The boundary line between the two Republics shall commence in the Gulf of Mexico, three leagues from land, opposite the mouth of the Rio Grande, otherwise called Rio Bravo del Norte…; from thence, up the middle of that river… to the point where it strikes the southern boundary of New Mexico (which runs north of the town called El Paso) to its western termination; thence, northward, along the western line of New Mexico, until it intersects the first branch of the River Gila;… thence down the middle of the said branch and of the said river, until it empties into the Rio Colorado; thence, across the Colorado, following the division line between Upper and Lower California, to the Pacific Ocean.8
While negotiating the treaty, the U.S. and Mexican plenipotentiaries confronted a serious problem: they did not know where “the division line” between Upper and Lower California was. This was mainly due to the remoteness and inclemencies of that area, where relatively few explorers had ventured to survey it prior to 1848, and to the lack of accurate maps depicting said limit.9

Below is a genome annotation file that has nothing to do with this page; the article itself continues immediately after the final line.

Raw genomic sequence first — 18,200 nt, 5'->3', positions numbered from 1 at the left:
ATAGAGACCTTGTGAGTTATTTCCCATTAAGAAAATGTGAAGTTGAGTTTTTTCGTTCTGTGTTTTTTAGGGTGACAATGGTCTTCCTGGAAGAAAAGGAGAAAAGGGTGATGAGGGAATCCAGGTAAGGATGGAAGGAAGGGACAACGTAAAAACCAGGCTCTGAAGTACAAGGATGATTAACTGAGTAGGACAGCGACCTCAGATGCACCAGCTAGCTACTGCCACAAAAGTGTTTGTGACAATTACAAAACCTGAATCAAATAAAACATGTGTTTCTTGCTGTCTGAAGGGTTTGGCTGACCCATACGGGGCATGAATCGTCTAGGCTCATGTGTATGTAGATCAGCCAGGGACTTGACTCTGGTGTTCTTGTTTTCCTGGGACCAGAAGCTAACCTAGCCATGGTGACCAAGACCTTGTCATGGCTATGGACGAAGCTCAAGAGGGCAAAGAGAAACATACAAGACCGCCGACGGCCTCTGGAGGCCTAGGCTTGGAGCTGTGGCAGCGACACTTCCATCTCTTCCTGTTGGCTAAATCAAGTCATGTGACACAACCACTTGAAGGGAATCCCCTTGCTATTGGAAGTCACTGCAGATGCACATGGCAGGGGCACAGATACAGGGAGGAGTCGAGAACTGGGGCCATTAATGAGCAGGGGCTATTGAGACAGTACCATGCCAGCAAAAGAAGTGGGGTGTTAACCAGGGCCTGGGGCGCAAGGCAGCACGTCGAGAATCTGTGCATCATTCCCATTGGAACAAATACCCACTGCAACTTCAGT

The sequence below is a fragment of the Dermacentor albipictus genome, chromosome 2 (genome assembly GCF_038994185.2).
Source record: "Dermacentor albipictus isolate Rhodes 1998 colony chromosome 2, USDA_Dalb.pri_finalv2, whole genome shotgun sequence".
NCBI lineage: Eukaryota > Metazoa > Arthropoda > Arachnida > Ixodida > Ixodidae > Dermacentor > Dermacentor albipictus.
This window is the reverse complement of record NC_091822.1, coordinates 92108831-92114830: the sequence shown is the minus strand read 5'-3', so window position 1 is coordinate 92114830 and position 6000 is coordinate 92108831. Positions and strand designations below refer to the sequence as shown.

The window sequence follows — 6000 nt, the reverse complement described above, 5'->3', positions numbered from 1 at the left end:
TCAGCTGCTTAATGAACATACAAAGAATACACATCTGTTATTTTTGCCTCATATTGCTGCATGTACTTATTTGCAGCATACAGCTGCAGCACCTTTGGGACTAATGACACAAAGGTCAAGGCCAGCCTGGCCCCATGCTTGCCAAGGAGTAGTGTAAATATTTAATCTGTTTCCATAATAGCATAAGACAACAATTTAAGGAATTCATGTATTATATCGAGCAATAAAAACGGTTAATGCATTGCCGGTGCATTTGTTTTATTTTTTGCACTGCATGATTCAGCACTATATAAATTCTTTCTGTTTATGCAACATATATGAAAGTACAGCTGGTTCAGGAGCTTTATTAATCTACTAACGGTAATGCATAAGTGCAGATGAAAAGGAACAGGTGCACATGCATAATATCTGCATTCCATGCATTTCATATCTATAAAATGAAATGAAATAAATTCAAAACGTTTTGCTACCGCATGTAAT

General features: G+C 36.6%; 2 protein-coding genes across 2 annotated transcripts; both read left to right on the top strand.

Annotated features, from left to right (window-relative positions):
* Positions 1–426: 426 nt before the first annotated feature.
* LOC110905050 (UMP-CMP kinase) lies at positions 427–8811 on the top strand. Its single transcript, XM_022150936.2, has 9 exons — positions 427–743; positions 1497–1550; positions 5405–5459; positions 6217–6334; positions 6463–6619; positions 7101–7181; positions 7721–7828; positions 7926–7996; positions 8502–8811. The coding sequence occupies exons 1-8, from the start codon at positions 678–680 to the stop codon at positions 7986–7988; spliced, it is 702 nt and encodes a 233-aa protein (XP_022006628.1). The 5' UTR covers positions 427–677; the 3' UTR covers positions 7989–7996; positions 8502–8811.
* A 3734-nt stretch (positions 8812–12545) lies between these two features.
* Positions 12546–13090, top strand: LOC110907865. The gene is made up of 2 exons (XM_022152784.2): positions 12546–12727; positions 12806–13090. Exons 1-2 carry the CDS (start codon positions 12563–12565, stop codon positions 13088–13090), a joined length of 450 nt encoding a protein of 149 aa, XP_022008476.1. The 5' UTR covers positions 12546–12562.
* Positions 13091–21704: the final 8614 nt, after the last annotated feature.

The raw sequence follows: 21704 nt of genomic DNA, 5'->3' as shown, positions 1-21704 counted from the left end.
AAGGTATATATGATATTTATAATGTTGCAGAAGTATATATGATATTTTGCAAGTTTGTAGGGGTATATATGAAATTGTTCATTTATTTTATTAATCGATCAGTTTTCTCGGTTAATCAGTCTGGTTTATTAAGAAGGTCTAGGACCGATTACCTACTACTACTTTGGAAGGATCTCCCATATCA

The determination of the Californias’ boundary was a particularly crucial issue for the United States. Upon this decision depended whether the port and the bay of San Diego would be included as part of the territories to be “ceded” by Mexico to the United States, pursuant to the Guadalupe Hidalgo Treaty. In addition, the U.S. had already made plans to take advantage of its military victory over Mexico to acquire certain territories which would be used to build a much needed transcontinental railroad across the southwest of the United States.10
To solve this problem, the plenipotentiaries of the Guadalupe Hidalgo Treaty utilized three strategies: first, they included a specific provision in the Treaty agreeing to the limit between the two Californias; second, they annexed to the Treaty a copy of an old Spanish map sketched in 1782 by the Second Pilot of the Spanish Armada, Juan Pantoja y Arriaga known as “the Pantoja Map” which the plenipotentiaries used to depict the newly agreed California limit; and third, they empowered the government officials who were later appointed to establish and demarcate the international binational boundary (i.e., one Commissioner and one Surveyor from each country, who formed the original Boundary Joint Commission), with almost absolute powers to resolve by agreement any questions pertaining to said boundary. Furthermore, it was formally stipulated that the agreed results reached by the Commissioners and Surveyors were to have the same force as if they were inserted in the Treaty itself.